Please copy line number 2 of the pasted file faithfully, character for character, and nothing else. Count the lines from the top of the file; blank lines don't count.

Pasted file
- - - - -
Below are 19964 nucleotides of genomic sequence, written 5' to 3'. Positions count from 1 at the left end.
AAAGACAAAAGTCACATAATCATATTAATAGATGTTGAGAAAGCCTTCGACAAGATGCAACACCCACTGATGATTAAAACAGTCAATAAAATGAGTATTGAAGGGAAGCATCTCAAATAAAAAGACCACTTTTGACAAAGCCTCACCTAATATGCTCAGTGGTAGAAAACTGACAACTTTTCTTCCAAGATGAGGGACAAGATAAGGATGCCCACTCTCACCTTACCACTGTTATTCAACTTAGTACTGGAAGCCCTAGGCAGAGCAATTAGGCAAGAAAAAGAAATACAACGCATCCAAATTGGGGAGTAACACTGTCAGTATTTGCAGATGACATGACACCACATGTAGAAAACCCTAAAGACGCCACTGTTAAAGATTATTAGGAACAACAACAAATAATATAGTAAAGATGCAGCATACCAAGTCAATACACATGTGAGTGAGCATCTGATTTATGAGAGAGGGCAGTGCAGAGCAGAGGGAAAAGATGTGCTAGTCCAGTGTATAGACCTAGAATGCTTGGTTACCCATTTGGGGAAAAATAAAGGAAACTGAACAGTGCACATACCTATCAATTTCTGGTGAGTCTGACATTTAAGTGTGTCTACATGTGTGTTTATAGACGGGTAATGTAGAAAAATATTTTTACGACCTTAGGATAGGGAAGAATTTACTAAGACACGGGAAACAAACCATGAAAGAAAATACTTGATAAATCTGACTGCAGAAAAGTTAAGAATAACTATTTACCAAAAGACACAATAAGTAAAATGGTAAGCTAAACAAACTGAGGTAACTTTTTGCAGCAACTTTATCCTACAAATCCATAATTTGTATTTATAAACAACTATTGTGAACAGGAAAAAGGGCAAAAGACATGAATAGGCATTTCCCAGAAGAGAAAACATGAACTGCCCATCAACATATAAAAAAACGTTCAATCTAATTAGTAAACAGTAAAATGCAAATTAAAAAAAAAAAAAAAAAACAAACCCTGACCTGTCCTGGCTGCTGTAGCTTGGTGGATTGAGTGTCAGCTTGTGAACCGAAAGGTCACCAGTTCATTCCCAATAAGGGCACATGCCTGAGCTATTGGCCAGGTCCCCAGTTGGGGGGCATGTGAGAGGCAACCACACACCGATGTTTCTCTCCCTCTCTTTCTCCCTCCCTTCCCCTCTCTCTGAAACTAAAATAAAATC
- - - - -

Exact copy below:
AAAGACAAAAGTCACATAATCATATTAATAGATGTTGAGAAAGCCTTCGACAAGATGCAACACCCACTGATGATTAAAACAGTCAATAAAATGAGTATTGAAGGGAAGCATCTCAAATAAAAAGACCACTTTTGACAAAGCCTCACCTAATATGCTCAGTGGTAGAAAACTGACAACTTTTCTTCCAAGATGAGGGACAAGATAAGGATGCCCACTCTCACCTTACCACTGTTATTCAACTTAGTACTGGAAGCCCTAGGCAGAGCAATTAGGCAAGAAAAAGAAATACAACGCATCCAAATTGGGGAGTAACACTGTCAGTATTTGCAGATGACATGACACCACATGTAGAAAACCCTAAAGACGCCACTGTTAAAGATTATTAGGAACAACAACAAATAATATAGTAAAGATGCAGCATACCAAGTCAATACACATGTGAGTGAGCATCTGATTTATGAGAGAGGGCAGTGCAGAGCAGAGGGAAAAGATGTGCTAGTCCAGTGTATAGACCTAGAATGCTTGGTTACCCATTTGGGGAAAAATAAAGGAAACTGAACAGTGCACATACCTATCAATTTCTGGTGAGTCTGACATTTAAGTGTGTCTACATGTGTGTTTATAGACGGGTAATGTAGAAAAATATTTTTACGACCTTAGGATAGGGAAGAATTTACTAAGACACGGGAAACAAACCATGAAAGAAAATACTTGATAAATCTGACTGCAGAAAAGTTAAGAATAACTATTTACCAAAAGACACAATAAGTAAAATGGTAAGCTAAACAAACTGAGGTAACTTTTTGCAGCAACTTTATCCTACAAATCCATAATTTGTATTTATAAACAACTATTGTGAACAGGAAAAAGGGCAAAAGACATGAATAGGCATTTCCCAGAAGAGAAAACATGAACTGCCCATCAACATATAAAAAAACGTTCAATCTAATTAGTAAACAGTAAAATGCAAATTAAAAAAAAAAAAAAAAAACAAACCCTGACCTGTCCTGGCTGCTGTAGCTTGGTGGATTGAGTGTCAGCTTGTGAACCGAAAGGTCACCAGTTCATTCCCAATAAGGGCACATGCCTGAGCTATTGGCCAGGTCCCCAGTTGGGGGGCATGTGAGAGGCAACCACACACCGATGTTTCTCTCCCTCTCTTTCTCCCTCCCTTCCCCTCTCTCTGAAACTAAAATAAAATC